Mini-Review Roundup #10

Spooktober may have ended, but that doesn’t mean the spooks have to stop there! Near the end of the month I stumbled across some bite-sized terrors that (mostly) deserve a look, and to keep the spirit of the season going, I’ve elected to wrap them up in a very special package of mini-reviews. Since this is an eclectic mix, featuring some free titles and some I got from the developers, I’ve added a few little notes to that effect. So, without further ado, let’s begin our tiny journey of discovery!


From Beyond Prologue

Anyone fortunate enough to experience the classic Shadowgate or its unrelated sequels will regale you with cheerful tales of being murdered for picking up books or looking over certain balconies. Deadly adventures like that have mostly passed into memory, but From Beyond seems intent on bringing back the style in a very faithful way. The interface is a clear homage, with a small, pixellated scene to explore with commands like Look, Take, and Open, an inventory of odds and ends to use in puzzle-solving, and even a little map that marks adjacent scenes with unassuming squares.

Plot-wise, you’re a researcher on the trail of great and terrible legends, which leads you to a remote alpine town. The journey there is treacherous, but you find yourself no safer once you arrive in the ominous hamlet. A great black spire rises from the center of the place, and it’s your goal to gain access to the eldritch structure somehow. In contrast with the games that inspired it, most of the challenges in your way have multiple solutions and varied results. Experimentation is not only important, it’s encouraged as you accumulate a wealth of items that may not even have specific uses. From Beyond also isn’t as keen on murdering you randomly, but I will still strongly suggest saving regularly. For fans of classic horror adventures, you won’t want to miss this little gem.



Friday the 13th: Killer Puzzle (Free)

Who would have thought Jason would work just as well in chibi form? Killer Puzzle takes the ubiquitous hockey-masked murderer and plops him in those brain-teaser boards where you keep moving until you hit something. The challenge is to maneuver Jason around so he can brutalize all the campers on the level and still reach the final girl, boy, or person once everyone else is dead. I’m a big fan of this style of puzzle to begin with, but the cartoon bloodshed and the helicopter parenting from Jason’s mom’s head really make this one something special. The first eight episodes are free, offering tons of puzzling before asking a modest sum for the last four. You’ll also earn random weapons with unique animations as you slay your way through, though you can buy random boxes of more if you’re bad with money. As much fun as it is brain-teasing your way to brainings here, you’ll get plenty of mileage without spending a cent.



The Backrooms Game (Free)

Based on some creepypasta, there are apparently competing versions but this one seems the most prominent. After a few runs I can see why, too. The Backrooms Game sends you into the drab, neon-lit backrooms of some unnamed office, your reasons for being there and even your very identity a mystery. The hideous wallpaper and cheap carpet stretch unto infinity, randomized as you navigate the maze-like halls. Every thirty seconds you can check your watch and “remember”, the purpose of which I’ll leave to you to suss out. You’re looking for an exit, and good luck getting to it as the oppressive atmosphere grows and your aimless wanderings become panicked retreats. It’s that atmosphere that makes this one work so well, and I heartily encourage you to give it a try and see what the quiet fuss is about.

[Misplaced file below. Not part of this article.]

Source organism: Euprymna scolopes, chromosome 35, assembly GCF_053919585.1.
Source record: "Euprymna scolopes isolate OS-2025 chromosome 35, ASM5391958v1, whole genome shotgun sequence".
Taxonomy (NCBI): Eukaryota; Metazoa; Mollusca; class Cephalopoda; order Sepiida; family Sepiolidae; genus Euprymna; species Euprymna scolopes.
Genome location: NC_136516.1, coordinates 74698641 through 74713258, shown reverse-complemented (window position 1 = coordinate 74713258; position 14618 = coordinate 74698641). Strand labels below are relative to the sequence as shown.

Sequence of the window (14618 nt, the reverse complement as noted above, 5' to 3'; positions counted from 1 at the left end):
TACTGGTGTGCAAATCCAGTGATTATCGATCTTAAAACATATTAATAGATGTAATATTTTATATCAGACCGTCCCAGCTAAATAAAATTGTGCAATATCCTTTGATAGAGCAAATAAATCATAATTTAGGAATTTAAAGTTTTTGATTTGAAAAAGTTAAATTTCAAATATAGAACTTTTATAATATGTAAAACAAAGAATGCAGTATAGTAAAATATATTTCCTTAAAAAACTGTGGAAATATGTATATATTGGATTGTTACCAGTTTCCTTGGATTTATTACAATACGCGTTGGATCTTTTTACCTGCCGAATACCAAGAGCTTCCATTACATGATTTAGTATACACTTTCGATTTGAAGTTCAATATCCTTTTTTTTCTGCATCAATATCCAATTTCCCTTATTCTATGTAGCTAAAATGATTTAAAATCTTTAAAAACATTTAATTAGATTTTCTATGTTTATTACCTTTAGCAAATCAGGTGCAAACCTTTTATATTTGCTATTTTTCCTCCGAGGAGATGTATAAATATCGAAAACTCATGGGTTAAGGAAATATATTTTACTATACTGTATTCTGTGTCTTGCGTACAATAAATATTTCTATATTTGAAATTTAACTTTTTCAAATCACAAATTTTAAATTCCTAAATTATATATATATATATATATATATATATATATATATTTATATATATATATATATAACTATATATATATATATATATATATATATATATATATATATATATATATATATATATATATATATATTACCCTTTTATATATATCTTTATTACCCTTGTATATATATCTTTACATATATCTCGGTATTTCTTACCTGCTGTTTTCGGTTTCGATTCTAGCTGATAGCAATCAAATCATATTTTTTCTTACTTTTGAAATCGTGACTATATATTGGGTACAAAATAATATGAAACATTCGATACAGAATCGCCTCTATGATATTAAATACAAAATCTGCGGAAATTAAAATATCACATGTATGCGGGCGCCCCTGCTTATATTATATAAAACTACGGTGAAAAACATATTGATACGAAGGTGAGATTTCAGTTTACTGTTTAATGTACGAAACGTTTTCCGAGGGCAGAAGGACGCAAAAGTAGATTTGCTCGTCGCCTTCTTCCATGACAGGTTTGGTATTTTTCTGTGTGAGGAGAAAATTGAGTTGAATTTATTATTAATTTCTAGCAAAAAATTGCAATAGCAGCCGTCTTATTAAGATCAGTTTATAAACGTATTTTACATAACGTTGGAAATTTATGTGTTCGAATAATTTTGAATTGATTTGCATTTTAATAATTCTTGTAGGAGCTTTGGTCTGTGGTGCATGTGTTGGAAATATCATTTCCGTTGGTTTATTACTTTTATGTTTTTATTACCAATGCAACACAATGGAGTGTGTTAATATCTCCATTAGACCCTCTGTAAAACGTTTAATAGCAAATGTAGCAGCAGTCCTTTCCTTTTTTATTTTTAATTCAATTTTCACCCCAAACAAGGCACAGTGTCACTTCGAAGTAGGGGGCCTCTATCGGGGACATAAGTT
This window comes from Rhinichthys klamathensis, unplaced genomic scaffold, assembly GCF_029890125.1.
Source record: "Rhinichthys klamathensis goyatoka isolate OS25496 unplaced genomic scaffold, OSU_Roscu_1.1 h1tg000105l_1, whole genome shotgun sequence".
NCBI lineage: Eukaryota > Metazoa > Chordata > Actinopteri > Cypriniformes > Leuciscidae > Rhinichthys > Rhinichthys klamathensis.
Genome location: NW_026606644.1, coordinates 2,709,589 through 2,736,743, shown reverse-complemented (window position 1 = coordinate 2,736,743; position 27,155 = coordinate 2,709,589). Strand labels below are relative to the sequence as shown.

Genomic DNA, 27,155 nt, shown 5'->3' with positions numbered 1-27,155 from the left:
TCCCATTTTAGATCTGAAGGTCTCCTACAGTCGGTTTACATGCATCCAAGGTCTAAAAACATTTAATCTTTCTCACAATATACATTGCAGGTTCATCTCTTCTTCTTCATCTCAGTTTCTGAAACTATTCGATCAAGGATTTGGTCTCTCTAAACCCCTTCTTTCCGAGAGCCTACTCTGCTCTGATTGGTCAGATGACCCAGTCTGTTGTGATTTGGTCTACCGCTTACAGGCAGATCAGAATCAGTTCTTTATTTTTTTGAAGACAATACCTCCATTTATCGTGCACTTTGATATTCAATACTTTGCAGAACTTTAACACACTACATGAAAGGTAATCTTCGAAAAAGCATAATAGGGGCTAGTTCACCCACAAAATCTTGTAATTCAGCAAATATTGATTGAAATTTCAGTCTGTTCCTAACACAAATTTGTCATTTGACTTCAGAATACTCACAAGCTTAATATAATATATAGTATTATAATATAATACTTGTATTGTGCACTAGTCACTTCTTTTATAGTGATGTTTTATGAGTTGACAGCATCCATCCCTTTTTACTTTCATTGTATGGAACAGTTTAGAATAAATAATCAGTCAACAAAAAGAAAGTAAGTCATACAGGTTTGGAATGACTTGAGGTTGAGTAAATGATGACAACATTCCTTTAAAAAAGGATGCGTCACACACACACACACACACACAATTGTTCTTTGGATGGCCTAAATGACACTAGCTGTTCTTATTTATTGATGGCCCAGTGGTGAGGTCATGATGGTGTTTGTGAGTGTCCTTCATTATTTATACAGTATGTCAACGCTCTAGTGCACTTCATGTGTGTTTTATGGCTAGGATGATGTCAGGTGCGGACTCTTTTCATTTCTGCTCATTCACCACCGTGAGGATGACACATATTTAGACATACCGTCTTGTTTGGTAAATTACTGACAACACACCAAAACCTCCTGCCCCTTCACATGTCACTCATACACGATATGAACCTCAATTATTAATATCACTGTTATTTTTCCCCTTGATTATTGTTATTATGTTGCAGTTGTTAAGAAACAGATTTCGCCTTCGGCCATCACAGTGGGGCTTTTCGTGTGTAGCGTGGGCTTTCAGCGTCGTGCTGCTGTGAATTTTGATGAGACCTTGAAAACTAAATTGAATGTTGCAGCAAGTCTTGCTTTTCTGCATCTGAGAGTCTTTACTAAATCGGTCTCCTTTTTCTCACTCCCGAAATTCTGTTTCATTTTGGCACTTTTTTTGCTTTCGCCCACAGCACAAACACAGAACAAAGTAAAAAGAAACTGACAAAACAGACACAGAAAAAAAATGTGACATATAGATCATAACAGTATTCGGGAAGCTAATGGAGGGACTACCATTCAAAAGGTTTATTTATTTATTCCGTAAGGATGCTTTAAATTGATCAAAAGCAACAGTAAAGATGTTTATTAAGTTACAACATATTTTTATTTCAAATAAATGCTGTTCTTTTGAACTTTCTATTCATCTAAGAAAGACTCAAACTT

Everybody Loves Skeletons

Review copy provided by developer via Curator Connect

Does everyone love skeletons? I admit to being pretty close to mine, but after playing this I’m not sure everyone is going to love what they do. This is a bare-bones platformer with some cute puzzles using your skellyman’s ability to pop off his head to get into tight places. You’ll get a cane gun and a grappling hook too, but the former is underused and the latter is impossibly finicky. That’s the thing, this is one of those unpolished indie platformers where everything feels just a little too stiff or sticky, and when you get to the really punishing platforming in the later levels it’s going to become REALLY noticeable. The art is charming but lacking a lot of animation, which only adds to the cheap feeling. I was okay with this one for most of the journey, but it lacks a proper ending and only took about 45 minutes to get through. I hate to say it, but you can do a lot better.



Bunny – The Horror Game

Review copy provided by developer via Curator Connect

So I guess now that Granny is a thing we’ll be dealing with empty-headed clones of it for a few years. This time you’re escaping from a gangly bunny-thing, except I can’t even tell what kind of place you’re escaping from. Every wall has the same smeared liquid concrete look, except for the ones that are pitch black because the lighting’s half-baked. That’s still an improvement over the bow body I was carrying around that would leave its own shadow smeared across the screen, making it impossible to see anything. Even when I could see anything it wasn’t anything worth doing, so if you absolutely must escape from some psychopath’s shitty house, make sure it isn’t this one.


Leave a Reply

Fill in your details below or click an icon to log in: Logo

You are commenting using your account. Log Out /  Change )

Facebook photo

You are commenting using your Facebook account. Log Out /  Change )

Connecting to %s